Pop punk enjambment; or, poetry everywhere
Falling in love is chaotic, discombobulating and exciting; falling out of love for me has also been the first two with the inverse amount of pain to excitement. In either direction, I’ve fallen hard, and, until Proceed Only With Authority, I couldn't write meaningfully and artfully about it.
I hate cliché is one of the most cliché things anyone can say and yet, like most indie kids, my distaste for the top 40 is visceral – to the point where I’m motivated to challenge every single one of them to some sort of fisticuffs, in a poetic way, of course. In the meantime, I want to doff my cap to the top 40 nearly 20 years ago.
On my birthday in 2003, blink-182 had a number 15 hit with “Feeling This” from their fifth album. Now, whatever you may think about the idea of twenty-something men writing about teenage angst and the 00’s recurrent sexualisation of high school manifested in its video, the song is, in my humble opinion, a banger and an anthem.
For the past month or so, I’ve been thinking about the literary technique enjambment. It started with Ocean Vuong and came to a head when my mate, Ollie, reintroduced me to “Feeling This”.
Listening to a song that meant a lot to Ollie while staying on his sofa for the night having ended my longest and most meaningful relationship to date, thinking I'd be into it, he leant into the verse/bridge that triggered my current obsession:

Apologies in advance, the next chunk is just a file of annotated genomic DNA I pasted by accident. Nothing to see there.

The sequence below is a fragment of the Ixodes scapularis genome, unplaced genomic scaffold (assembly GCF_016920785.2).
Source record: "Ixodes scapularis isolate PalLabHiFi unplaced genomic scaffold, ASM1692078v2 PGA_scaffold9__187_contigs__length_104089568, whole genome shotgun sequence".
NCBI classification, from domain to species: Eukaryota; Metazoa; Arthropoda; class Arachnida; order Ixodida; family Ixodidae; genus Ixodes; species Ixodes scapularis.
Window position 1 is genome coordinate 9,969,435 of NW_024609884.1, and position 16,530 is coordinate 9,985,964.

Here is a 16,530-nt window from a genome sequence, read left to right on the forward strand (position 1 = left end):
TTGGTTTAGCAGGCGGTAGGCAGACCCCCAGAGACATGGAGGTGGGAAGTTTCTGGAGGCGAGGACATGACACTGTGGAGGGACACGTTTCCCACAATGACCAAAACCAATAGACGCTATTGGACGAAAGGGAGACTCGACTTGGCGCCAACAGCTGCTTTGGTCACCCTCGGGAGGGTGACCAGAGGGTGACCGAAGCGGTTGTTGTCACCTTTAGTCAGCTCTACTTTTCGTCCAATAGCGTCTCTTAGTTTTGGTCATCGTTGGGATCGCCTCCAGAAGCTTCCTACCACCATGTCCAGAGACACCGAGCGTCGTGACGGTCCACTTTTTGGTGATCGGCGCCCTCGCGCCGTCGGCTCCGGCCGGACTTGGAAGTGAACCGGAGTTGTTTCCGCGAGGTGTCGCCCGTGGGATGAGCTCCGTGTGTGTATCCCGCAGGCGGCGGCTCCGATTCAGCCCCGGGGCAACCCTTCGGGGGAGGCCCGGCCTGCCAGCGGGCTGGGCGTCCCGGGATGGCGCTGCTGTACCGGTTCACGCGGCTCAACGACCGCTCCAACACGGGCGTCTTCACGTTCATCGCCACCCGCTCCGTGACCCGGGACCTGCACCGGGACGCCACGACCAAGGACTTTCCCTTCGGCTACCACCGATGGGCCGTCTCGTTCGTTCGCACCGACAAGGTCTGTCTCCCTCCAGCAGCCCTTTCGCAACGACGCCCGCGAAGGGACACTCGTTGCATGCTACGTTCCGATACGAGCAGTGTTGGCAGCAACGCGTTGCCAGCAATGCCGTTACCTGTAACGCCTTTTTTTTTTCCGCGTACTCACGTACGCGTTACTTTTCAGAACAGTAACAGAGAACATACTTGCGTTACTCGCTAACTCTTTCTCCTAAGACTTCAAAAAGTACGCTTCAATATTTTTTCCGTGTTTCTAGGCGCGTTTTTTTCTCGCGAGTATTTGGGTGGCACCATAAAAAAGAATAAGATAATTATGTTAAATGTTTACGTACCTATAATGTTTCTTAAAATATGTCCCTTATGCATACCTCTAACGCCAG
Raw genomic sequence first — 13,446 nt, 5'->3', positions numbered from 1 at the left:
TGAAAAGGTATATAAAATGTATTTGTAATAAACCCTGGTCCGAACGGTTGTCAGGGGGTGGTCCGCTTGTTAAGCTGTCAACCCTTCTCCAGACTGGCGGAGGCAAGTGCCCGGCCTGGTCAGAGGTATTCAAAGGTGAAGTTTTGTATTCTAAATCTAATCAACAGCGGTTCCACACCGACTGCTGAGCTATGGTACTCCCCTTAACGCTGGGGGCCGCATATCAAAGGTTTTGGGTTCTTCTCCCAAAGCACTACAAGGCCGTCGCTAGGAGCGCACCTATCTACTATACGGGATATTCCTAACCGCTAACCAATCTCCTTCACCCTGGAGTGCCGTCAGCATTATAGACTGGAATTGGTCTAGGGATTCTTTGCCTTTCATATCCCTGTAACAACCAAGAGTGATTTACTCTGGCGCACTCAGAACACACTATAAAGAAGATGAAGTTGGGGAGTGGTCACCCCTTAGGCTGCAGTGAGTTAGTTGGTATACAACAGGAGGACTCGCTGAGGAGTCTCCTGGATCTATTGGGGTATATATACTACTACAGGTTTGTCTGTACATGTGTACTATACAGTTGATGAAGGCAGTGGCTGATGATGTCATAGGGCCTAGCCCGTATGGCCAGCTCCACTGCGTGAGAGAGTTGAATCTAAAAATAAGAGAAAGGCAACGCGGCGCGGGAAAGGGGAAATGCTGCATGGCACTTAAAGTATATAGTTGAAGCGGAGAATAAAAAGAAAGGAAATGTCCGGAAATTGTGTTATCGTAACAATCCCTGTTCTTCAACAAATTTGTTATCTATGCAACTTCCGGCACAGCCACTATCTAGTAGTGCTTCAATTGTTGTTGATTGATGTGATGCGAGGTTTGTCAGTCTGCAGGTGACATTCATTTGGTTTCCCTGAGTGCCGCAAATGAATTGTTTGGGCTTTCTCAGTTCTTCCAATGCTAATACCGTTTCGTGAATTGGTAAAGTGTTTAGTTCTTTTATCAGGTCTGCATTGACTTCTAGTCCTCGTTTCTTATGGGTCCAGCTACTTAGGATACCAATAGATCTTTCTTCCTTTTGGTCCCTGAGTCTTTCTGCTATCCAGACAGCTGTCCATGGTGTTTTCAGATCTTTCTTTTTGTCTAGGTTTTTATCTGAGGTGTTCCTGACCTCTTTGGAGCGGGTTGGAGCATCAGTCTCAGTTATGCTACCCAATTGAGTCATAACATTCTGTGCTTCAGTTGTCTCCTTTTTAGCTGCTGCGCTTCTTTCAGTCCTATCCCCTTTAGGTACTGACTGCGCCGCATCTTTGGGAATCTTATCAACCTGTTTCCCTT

This place was never the same again after you
Came and went, how could you say you meant anything
Different to anyone standing alone on the
Street with a cigarette on the first night we met
Look to the past and remember and smile
And maybe tonight I can breathe for a while
I'm not in this scene, I think I'm falling asleep
But then all that it means is I'll always be dreaming of you
The first four lines are our focus. In contrast to Tom DeLonge’s lusting at the start of the summer fling, Mark Hoppus rues in one exhalation the end of that relationship. He lets his lines run over to add detail but also emotionality to the narrative – he doesn’t breathe until the thought is fully layered. Below, I’ve tried to show each layer, where, had Hoppus paused, the meaning of the verse could have subtly shifted. This place was never the same again After you came and went How could you say you meant anything Different to anyone standing alone on the street With a cigarette on the first night we met
Hoppus’ diction allows the idea to flow as it does with tight internal rhyming. An “ay” and “eh” sound occur five times each but occur internally so that rather than rely on rhyme to close the thought – as he does in the second half of the quoted verse and most pop songs generally do – Hoppus uses an outward breath that encourages an inhalation – a quick pause – before the verse’s resolution and the chorus sung with DeLonge.
According to Kerrang, the singers sat in separate rooms with the idea of sex to write on and came back together with two contrasting narratives that they felt – and I agree – worked perfectly together. In the same article, I also chuckled at Travis Barker’s comment “it’s a cowbell!”. His drums are monstrous and round out the mix in a way that people who are there to decode and/or dance can with equal measure.
And while I’m not going to say that today’s top 40 artists aren’t concerned with internal rhymes, rhetorical technique and incredible harmonisations between two lead singers, the way this song was written makes me enjoy it and appreciate it, and, dare I say, love it all the more.
I’m feeling this!